Sadly we lost my great Auntie Pauline at the weekend.

She died very suddenly at her home near Weymouth and will be sadly missed.  She was a feisty lady who tended to say what she thought and thought what she said, but enjoyed a laugh and was always glad to see us.

Our family has been going down to Dorset to visit “Great Nan in Weymouth” and “Auntie Pauline” for all of my life.  I’ve been to Weymouth more times than anywhere else – it was just something we did a few times every summer (and sometimes in winter).  We’d be piled into the car one weekend morning and driven to the coast.  It was just one of those things that regularly happened to us as kids.  So Great Auntie Pauline was a part of the furniture: yes, a piece of furniture that we stored in Dorset, but a part of the furniture nevertheless.  She will forever in my mind be associated with a traditional English tea after a beautiful day on the glorious beach at Weymouth.  The kind of wonderfully English day out that is forever sepia-coloured in the minds of most of the population of England.

She would always regale us with tales of the Second World War, a time that was – for her – the richest, most exciting time of her life, and whether the Allies won or not seems to have been almost superfluous.  As well as the war there would be news of friends and neighbours, and even of distant members of our family who I’d never heard of and would never meet, their existence and latest exploits tantalisingly hinted at.

The house she shared for so long with my Great Nan was always fascinating to my brother and I – just my like Nan’s house in Swindon it seemed old and stuffed with history.  But it was less familiar and therefore more exotic than Nan’s house.  There were chiming clocks and a real fire in the fireplace; a coal scuttle outside that not only contained coal but pieces of shrapnel from WWII bombs; a huge garden that in my mind was always bursting with gooseberries, and the mysterious upstairs that we only ever got to see once, when we stayed there for a summer holiday…

“Great Nan in Weymouth” died a long time ago, but Pauline was always there, seemingly never aging, always stuck somewhere between 50 and 100, forever waiting to offer us some bread and butter and cups of tea.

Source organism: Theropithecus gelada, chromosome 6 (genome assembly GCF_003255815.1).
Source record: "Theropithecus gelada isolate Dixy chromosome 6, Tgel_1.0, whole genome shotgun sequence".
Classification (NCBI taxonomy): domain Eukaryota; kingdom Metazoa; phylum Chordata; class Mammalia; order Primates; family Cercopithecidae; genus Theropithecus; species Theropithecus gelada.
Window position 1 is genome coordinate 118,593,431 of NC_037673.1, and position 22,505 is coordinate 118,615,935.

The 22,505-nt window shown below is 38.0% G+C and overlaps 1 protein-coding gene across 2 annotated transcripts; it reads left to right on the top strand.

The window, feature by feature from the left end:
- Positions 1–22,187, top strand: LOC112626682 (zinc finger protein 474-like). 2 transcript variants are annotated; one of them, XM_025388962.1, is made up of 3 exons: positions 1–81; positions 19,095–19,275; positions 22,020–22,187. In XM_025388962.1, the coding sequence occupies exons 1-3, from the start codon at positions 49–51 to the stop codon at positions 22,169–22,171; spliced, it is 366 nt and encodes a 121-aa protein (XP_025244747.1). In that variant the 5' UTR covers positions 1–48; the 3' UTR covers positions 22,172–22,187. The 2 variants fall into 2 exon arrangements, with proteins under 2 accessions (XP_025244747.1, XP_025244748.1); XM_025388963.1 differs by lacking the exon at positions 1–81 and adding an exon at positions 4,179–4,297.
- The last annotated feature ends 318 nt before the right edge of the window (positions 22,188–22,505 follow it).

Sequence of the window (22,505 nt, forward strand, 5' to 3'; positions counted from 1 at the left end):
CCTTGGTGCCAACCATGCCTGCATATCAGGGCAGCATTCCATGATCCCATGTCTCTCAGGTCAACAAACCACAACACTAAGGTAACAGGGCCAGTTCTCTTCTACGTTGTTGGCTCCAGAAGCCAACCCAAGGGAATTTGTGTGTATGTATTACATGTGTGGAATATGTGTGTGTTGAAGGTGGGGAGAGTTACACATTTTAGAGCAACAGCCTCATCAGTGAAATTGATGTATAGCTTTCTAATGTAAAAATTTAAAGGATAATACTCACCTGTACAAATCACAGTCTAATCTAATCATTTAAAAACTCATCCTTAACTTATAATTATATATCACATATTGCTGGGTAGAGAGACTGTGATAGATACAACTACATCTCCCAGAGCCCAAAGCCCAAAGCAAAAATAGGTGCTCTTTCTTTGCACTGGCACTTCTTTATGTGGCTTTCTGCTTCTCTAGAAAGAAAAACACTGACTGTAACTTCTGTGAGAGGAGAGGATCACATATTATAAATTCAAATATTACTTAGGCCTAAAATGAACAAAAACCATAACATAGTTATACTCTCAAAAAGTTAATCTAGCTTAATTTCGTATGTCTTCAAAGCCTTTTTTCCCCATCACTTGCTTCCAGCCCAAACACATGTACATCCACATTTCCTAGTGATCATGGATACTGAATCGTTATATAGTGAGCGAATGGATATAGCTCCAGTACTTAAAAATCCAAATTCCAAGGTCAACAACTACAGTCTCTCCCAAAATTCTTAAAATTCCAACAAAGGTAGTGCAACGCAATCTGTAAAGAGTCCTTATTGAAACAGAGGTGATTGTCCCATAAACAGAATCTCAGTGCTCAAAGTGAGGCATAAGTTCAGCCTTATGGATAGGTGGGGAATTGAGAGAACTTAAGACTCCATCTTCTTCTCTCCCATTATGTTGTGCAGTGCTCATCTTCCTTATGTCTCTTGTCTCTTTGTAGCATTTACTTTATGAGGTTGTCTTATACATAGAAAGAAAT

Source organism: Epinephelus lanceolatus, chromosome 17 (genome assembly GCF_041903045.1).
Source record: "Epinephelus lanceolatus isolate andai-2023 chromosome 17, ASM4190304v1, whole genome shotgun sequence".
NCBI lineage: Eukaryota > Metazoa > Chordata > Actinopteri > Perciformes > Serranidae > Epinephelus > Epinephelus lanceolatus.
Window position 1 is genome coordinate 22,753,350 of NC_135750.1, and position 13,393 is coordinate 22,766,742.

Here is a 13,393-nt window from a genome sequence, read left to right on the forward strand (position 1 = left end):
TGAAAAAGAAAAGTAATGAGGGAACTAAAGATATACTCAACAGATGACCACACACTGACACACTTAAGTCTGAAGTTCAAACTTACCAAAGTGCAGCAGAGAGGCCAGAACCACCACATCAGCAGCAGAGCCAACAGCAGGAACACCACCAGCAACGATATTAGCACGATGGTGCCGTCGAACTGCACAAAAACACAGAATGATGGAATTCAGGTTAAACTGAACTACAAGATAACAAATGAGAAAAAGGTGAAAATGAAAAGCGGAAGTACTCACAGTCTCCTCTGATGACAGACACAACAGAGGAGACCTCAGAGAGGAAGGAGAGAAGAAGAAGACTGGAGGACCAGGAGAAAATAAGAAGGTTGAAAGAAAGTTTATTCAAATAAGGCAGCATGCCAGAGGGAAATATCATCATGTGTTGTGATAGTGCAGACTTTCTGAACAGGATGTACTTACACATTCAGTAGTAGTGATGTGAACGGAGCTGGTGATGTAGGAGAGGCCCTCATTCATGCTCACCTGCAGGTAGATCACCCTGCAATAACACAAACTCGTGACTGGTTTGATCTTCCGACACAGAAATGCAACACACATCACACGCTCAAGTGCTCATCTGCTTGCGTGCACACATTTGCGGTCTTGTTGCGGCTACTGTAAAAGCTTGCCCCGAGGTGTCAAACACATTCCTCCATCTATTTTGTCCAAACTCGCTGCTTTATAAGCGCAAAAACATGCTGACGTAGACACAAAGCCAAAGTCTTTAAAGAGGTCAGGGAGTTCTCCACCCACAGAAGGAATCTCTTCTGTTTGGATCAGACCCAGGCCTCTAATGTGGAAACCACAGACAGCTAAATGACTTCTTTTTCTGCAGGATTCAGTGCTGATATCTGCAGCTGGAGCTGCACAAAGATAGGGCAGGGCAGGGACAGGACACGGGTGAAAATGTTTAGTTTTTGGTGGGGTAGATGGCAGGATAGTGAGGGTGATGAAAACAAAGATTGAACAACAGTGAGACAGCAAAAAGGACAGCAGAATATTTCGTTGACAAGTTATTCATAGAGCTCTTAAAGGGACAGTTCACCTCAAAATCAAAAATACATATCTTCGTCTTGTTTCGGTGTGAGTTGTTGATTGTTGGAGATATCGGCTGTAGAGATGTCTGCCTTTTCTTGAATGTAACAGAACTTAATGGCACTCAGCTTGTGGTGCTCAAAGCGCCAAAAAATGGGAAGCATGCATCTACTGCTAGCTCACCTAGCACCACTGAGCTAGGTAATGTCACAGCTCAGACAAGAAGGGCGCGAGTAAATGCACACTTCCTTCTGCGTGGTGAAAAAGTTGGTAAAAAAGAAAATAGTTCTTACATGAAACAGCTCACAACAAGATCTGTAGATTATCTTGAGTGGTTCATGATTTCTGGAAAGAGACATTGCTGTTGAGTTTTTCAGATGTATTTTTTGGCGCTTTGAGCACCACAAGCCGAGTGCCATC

And now she’s not.

Without wishing to get too maudlin it seems now that a whole older generation who I grew up with are now clinging on by their fingernails, that they won’t be around for awfully much longer.  That seems far scarier than the occasional loss of a dear relative: it’s the extinction of a whole generation, and a reminder that all generations eventually become extinct…

Millie eye update

More news from the fast-moving world of Millie medical eye surgery operation hospital squinty, er…ness!

She wasn’t very happy this morning.

She got up at about 6.30 to go downstairs to see my dad (who was staying with us as he looked after Amber yesterday – Amber, by the way, was exceptionally well-behaved yesterday and heart-warmingly glad to see all of us when we got back from the hospital).  A few minutes later we could hear her getting a bit upset about her eye, so the Lovely Melanie went to remove the eye-patch.  This really upset Millie, presumably because the surgical tape hurt when it was pulled off, but she got even more upset because the eye was really hurting her.

The Lovely Melanie gave her some Magic Calpol, but even Magic Calpol takes a while to work its magic, and then we had to put some drops in her eye, which really really didn’t help matters.  Millie was convinced the drops were going to hurt like the ones she had at the opticians to dilate her pupils (and those babies sting, man!)

Still, we got through all that.  But more worrying for us was the fact that her eye, as well as being quite red and puffy, also looked a lot more cross-eyed than before, only this time in the other direction!  No one had told to us to expect anything like this, and it didn’t seem to be sorting itself out.  The internet didn’t mention this sort of thing, either, so we were all asking Millie to follow our fingers or if she could see such-and-such or did things look blurry…

Millie’s rubbish at this sort of thing, unfortunately.

I thought that it wouldn’t be surprising if the trauma of the operation made her eye go temporarily a bit skew-wiff, but this common sense view was tempered by the thought that someone surely would have told us if this was the case.  That no one had made even me concerned.

Anyway, the Lovely Melanie, after some Herculean efforts and patience, finally got through to someone at the hospital who knew about this sort of thing and they reassured her that it’s entirely normal for an eye to go a bit wonky after this type of operation – swelling, bruising, bleeding, etc., all cause a bit of a distortion to the eye, and it should return to normal – or better than normal, that’s why we had the operation! – soon.

So that’s a relief.

When I left for work this morning Millie had just announced that she was going to stay in her pyjamas and have a nuffle-y day today.  Which sounds eminently sensible to me most days, let alone the day after an operation!

One more thing, if you haven’t seen the hospital pictures on Flickr yet (hint: there’s one below this entry) then go take a look.  The new camera arrived yesterday before we went to the hospital, so I took it with us and all the hospital pictures are taken with that.  They’re very nice, if not radically different to my old Z1, with one notable exception: look at how BIG they are in Flickr and you’ll notice they’re ****ing enormous!  They’re 4000 x 3000 pixels – twice the resolution of our monitor at home (and our monitor at home is not a small monitor!)